Mortgage Rates Continue Bouncing Along All-Time Lows

Interest Rates

Mortgage Rates moved lower today as markets largely shied away from risk ahead of this week’s meeting of European leaders to discuss the Euro-zone debt crisis.  Market participants are skeptical of any major progress and favored the relative safety of bond markets.  Increased demand for fixed income securities like Treasuries and Mortgage-Backed-Securities causes prices to rise and rates to fall.  Mortgage Rates fell as a result with the Conventional 30yr Fixed Best-Execution Rate at 3.625%.  In most cases, today’s rates will be the same as Friday’s, but with improvements seen in the form of lower closing costs (or higher lender credits, depending on your scenario).

(Read More:What is A Best-Execution Mortgage Rate?)

This week is busier in terms of scheduled economic data but lacks the big-ticket potential of last week’s FOMC Announcement.  That’s not to say that we won’t see a “big-ticket” movement in markets, but whereas we knew that markets were anxious to digest and trade last week’s FOMC, there’s no comparable event in the current week.  That suggests more of a vigilant “watching and waiting” approach for any borrowers currently in the loan process but not yet locked in.

Long Term Guidance: We’d continue to advocate against trying to “get ahead” of current market movements due to the high degree of uncertainty.  While it’s a reasonably safe assumption that European concerns will generally help rates stay lower than they otherwise would be, that “otherwise would be” part is very much a moving target.  Best bet is to focus on the fact that rates are at their all time lows, and can change quickly based on events that aren’t “scheduled” or able to be forecast.  Risk vs reward for floating vs locking looks a bit larger than we’d like, but not out of the question for those who understand the risks and have an exit strategy if things don’t go their way.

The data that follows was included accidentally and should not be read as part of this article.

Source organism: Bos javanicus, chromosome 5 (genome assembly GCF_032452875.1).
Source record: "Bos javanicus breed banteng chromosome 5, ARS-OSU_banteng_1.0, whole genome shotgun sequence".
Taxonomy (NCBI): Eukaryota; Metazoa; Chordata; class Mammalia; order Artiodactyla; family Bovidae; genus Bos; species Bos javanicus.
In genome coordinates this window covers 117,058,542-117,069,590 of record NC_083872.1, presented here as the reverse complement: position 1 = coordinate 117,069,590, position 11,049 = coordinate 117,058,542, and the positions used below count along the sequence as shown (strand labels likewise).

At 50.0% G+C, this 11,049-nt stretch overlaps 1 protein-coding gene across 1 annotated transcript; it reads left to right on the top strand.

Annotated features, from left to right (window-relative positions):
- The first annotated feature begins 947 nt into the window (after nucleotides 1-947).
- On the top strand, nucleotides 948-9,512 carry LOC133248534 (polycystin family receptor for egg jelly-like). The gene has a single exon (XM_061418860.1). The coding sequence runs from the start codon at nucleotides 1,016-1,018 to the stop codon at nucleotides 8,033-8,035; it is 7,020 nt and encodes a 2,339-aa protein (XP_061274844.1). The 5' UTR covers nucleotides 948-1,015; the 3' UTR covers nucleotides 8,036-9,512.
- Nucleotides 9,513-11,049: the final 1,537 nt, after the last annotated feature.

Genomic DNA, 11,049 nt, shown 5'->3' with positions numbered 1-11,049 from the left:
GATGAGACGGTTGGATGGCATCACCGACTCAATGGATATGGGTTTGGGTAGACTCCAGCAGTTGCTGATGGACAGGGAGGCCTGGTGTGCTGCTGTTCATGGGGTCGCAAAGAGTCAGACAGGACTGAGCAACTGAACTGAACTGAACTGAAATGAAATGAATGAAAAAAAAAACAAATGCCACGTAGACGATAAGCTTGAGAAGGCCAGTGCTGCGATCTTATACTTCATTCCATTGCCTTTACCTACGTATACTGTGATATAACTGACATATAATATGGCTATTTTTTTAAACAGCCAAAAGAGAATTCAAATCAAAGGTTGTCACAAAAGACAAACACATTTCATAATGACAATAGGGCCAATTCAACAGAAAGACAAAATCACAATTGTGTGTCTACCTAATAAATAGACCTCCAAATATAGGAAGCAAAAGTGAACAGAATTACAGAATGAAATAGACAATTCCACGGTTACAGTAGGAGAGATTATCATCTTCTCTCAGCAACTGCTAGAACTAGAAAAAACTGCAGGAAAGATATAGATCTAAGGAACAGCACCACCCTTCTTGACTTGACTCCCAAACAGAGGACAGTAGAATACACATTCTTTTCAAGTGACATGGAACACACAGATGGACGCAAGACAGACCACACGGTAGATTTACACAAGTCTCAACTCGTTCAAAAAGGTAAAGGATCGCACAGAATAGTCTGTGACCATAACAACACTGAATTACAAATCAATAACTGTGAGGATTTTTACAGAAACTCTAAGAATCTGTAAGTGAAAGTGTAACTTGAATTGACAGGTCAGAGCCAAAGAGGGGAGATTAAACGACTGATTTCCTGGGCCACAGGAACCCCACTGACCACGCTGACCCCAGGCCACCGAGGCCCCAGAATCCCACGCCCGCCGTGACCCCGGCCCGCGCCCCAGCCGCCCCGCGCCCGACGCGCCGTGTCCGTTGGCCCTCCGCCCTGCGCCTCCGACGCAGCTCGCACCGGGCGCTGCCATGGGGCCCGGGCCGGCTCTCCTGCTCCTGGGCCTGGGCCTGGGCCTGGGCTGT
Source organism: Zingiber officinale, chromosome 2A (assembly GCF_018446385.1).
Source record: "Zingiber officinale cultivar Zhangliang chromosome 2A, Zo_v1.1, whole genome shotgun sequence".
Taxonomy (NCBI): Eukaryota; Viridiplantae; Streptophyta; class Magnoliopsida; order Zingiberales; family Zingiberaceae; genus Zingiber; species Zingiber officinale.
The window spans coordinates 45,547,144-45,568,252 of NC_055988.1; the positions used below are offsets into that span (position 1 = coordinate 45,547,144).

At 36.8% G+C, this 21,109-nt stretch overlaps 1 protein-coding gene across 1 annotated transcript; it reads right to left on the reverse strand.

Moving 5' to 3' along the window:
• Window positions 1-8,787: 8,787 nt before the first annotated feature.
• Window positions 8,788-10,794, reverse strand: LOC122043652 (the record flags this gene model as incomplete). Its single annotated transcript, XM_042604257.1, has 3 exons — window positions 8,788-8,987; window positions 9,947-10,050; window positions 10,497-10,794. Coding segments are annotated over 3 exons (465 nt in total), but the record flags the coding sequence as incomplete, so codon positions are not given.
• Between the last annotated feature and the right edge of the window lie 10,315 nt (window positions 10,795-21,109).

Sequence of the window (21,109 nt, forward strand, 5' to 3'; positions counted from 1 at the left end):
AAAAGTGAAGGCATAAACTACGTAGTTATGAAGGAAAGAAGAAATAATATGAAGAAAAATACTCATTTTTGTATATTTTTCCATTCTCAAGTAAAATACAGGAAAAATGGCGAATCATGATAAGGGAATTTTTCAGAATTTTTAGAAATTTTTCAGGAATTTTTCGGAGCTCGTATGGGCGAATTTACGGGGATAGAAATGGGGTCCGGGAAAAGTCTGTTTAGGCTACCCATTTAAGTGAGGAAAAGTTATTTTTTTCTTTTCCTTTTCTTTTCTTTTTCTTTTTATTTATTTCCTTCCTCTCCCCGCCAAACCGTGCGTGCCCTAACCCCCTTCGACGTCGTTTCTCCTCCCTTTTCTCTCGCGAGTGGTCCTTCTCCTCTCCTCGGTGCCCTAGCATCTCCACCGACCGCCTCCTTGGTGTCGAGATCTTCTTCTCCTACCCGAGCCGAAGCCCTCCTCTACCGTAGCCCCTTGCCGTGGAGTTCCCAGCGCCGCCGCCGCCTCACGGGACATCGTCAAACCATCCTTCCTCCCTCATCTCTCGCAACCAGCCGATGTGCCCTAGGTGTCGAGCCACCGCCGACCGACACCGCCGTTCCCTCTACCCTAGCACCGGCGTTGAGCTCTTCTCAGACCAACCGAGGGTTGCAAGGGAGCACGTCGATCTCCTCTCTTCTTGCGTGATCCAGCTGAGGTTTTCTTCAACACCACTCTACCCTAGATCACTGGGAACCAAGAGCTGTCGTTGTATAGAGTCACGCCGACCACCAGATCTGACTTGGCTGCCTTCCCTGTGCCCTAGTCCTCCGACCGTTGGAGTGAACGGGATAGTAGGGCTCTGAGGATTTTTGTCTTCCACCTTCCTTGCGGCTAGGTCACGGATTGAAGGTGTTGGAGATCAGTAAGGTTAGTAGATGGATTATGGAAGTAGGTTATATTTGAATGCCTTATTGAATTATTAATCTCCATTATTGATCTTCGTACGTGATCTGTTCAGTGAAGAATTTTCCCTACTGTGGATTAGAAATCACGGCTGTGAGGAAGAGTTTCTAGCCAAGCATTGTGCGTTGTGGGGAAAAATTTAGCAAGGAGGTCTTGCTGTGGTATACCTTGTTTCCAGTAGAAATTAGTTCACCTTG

Loan Originator Perspectives

Julian Hebron, Branch Manager, Loan Agent, RPM Mortgage

Rates should remain steady this week and perhaps drop .125% to record lows at miscellaneous intervals as markets prepare for Thurs/Fri European summit to lay out euro-saving policies. This Growth vs. Austerity debate among politicians creates uncertainty which can drive the MBS safe haven trade, pushing (or holding) rates down.  But I should note that “steady” is in a weekly context and you can’t be lulled into low rate complacency. MBS are volatile amidst this kind of political/macroeconomic uncertainty and rates do rise .125% to .375% on given “Europe-is-getting-better” days then slowly tick back down. That’s gut wrenching if you miss your window. So if you’re a rate consumer, you need to work with your lender to identify a rate target with pre-authorization to lock that target. Because if rates start rising, your lender needs to react in minutes, not hours or days.

Ted Rood, Senior Mortgage Consultant, Wintrust Mortgage

My view on lock/float continues to be the same: if we have the pricing we want at time of loan application, typically am advising clients to lock. Yes, rates are awesome and Europe is a hot mess. Why gamble when you’re playing with house money (lender paid closing costs at 3.75% ish rates) already?

Mike Owens, Partner with HorizonFinancial, Inc.

Rates are excellent and I don’t see a drop coming anytime soon. Lock it up so the risk is off the table.

Bob Van Gilder, Finance One Mortgage

Lock ’em in!! You waited this long, no need to wait any longer. Take advantage of the great rates that are available through your Mortgage Broker.


  • 30YR FIXED –  3.625%
  • FHA/VA -3.5% – 3.75%
  • 15 YEAR FIXED –  3.00%
  • 5 YEAR ARMS –  2.625-3. 25% depending on the lender

Ongoing Lock/Float Considerations 

  • Rates and costs continue to operate near all time best levels
  • Current levels have experienced increasing resistance in improving much from here
  • Rates could easily move higher or lower, but given the nearness to all time lows, there’s generally more risk than reward regarding floating
  • But that will always be the case when rates operate near all-time levels, and as 2011 showed us, it doesn’t always mean they’re done improving.
  • (As always, please keep in mind that our talk of Best-Execution always pertains to a completely ideal scenario.  There can be all sorts of reasons that your quoted rate would not be the same as our average rates, and in those cases, assuming you’re following along on a day to day basis, simply use the Best-Ex levels we quote as a baseline to track potential movement in your quoted rate).

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